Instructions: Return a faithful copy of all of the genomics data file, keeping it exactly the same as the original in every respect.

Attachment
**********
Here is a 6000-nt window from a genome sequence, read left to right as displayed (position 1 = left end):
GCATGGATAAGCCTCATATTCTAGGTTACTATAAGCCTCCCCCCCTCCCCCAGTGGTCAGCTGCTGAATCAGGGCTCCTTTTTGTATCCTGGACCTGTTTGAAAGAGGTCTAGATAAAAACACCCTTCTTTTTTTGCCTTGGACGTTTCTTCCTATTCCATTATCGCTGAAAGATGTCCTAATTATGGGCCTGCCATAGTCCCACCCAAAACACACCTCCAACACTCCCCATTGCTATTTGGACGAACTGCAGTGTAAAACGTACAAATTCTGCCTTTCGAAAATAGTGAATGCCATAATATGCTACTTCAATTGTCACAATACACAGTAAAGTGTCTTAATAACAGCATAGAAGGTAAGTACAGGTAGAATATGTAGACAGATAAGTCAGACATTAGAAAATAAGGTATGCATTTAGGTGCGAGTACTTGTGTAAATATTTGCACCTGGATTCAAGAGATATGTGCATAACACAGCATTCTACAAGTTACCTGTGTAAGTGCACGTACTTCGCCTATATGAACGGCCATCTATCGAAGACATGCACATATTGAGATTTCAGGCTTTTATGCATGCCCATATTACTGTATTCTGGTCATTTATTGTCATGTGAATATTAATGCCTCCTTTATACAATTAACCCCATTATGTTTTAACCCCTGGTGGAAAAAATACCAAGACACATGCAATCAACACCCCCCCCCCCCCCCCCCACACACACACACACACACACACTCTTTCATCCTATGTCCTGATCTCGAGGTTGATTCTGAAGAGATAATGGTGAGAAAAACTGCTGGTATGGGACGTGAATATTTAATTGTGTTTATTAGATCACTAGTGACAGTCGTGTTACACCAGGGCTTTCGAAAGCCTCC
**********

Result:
Here is a 6000-nt window from a genome sequence, read left to right as displayed (position 1 = left end):
GCATGGATAAGCCTCATATTCTAGGTTACTATAAGCCTCCCCCCCTCCCCCAGTGGTCAGCTGCTGAATCAGGGCTCCTTTTTGTATCCTGGACCTGTTTGAAAGAGGTCTAGATAAAAACACCCTTCTTTTTTTGCCTTGGACGTTTCTTCCTATTCCATTATCGCTGAAAGATGTCCTAATTATGGGCCTGCCATAGTCCCACCCAAAACACACCTCCAACACTCCCCATTGCTATTTGGACGAACTGCAGTGTAAAACGTACAAATTCTGCCTTTCGAAAATAGTGAATGCCATAATATGCTACTTCAATTGTCACAATACACAGTAAAGTGTCTTAATAACAGCATAGAAGGTAAGTACAGGTAGAATATGTAGACAGATAAGTCAGACATTAGAAAATAAGGTATGCATTTAGGTGCGAGTACTTGTGTAAATATTTGCACCTGGATTCAAGAGATATGTGCATAACACAGCATTCTACAAGTTACCTGTGTAAGTGCACGTACTTCGCCTATATGAACGGCCATCTATCGAAGACATGCACATATTGAGATTTCAGGCTTTTATGCATGCCCATATTACTGTATTCTGGTCATTTATTGTCATGTGAATATTAATGCCTCCTTTATACAATTAACCCCATTATGTTTTAACCCCTGGTGGAAAAAATACCAAGACACATGCAATCAACACCCCCCCCCCCCCCCCCCACACACACACACACACACACACTCTTTCATCCTATGTCCTGATCTCGAGGTTGATTCTGAAGAGATAATGGTGAGAAAAACTGCTGGTATGGGACGTGAATATTTAATTGTGTTTATTAGATCACTAGTGACAGTCGTGTTACACCAGGGCTTTCGAAAGCCTCC